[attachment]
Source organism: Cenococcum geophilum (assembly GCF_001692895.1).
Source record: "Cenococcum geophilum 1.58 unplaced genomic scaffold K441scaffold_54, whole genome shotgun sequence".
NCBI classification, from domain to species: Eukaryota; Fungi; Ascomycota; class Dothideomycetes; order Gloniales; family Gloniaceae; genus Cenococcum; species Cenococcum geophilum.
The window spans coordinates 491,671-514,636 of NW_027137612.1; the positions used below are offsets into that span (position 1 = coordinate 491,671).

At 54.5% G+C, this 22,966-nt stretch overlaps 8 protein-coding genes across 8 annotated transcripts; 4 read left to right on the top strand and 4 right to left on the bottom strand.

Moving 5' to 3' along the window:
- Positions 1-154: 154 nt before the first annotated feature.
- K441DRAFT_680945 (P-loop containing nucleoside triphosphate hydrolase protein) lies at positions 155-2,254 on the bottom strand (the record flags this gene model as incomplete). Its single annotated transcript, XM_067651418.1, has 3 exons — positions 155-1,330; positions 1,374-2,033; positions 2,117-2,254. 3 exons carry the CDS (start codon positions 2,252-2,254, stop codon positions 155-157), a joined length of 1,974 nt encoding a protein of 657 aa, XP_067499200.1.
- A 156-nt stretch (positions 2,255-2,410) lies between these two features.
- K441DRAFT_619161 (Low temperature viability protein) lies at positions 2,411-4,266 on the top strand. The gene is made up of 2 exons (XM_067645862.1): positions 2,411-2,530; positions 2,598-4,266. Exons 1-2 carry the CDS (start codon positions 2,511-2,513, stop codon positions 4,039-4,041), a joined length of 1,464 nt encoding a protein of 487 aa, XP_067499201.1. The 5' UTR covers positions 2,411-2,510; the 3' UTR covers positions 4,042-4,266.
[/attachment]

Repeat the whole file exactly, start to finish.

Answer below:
Source organism: Cenococcum geophilum (assembly GCF_001692895.1).
Source record: "Cenococcum geophilum 1.58 unplaced genomic scaffold K441scaffold_54, whole genome shotgun sequence".
NCBI classification, from domain to species: Eukaryota; Fungi; Ascomycota; class Dothideomycetes; order Gloniales; family Gloniaceae; genus Cenococcum; species Cenococcum geophilum.
The window spans coordinates 491,671-514,636 of NW_027137612.1; the positions used below are offsets into that span (position 1 = coordinate 491,671).

At 54.5% G+C, this 22,966-nt stretch overlaps 8 protein-coding genes across 8 annotated transcripts; 4 read left to right on the top strand and 4 right to left on the bottom strand.

Moving 5' to 3' along the window:
- Positions 1-154: 154 nt before the first annotated feature.
- K441DRAFT_680945 (P-loop containing nucleoside triphosphate hydrolase protein) lies at positions 155-2,254 on the bottom strand (the record flags this gene model as incomplete). Its single annotated transcript, XM_067651418.1, has 3 exons — positions 155-1,330; positions 1,374-2,033; positions 2,117-2,254. 3 exons carry the CDS (start codon positions 2,252-2,254, stop codon positions 155-157), a joined length of 1,974 nt encoding a protein of 657 aa, XP_067499200.1.
- A 156-nt stretch (positions 2,255-2,410) lies between these two features.
- K441DRAFT_619161 (Low temperature viability protein) lies at positions 2,411-4,266 on the top strand. The gene is made up of 2 exons (XM_067645862.1): positions 2,411-2,530; positions 2,598-4,266. Exons 1-2 carry the CDS (start codon positions 2,511-2,513, stop codon positions 4,039-4,041), a joined length of 1,464 nt encoding a protein of 487 aa, XP_067499201.1. The 5' UTR covers positions 2,411-2,510; the 3' UTR covers positions 4,042-4,266.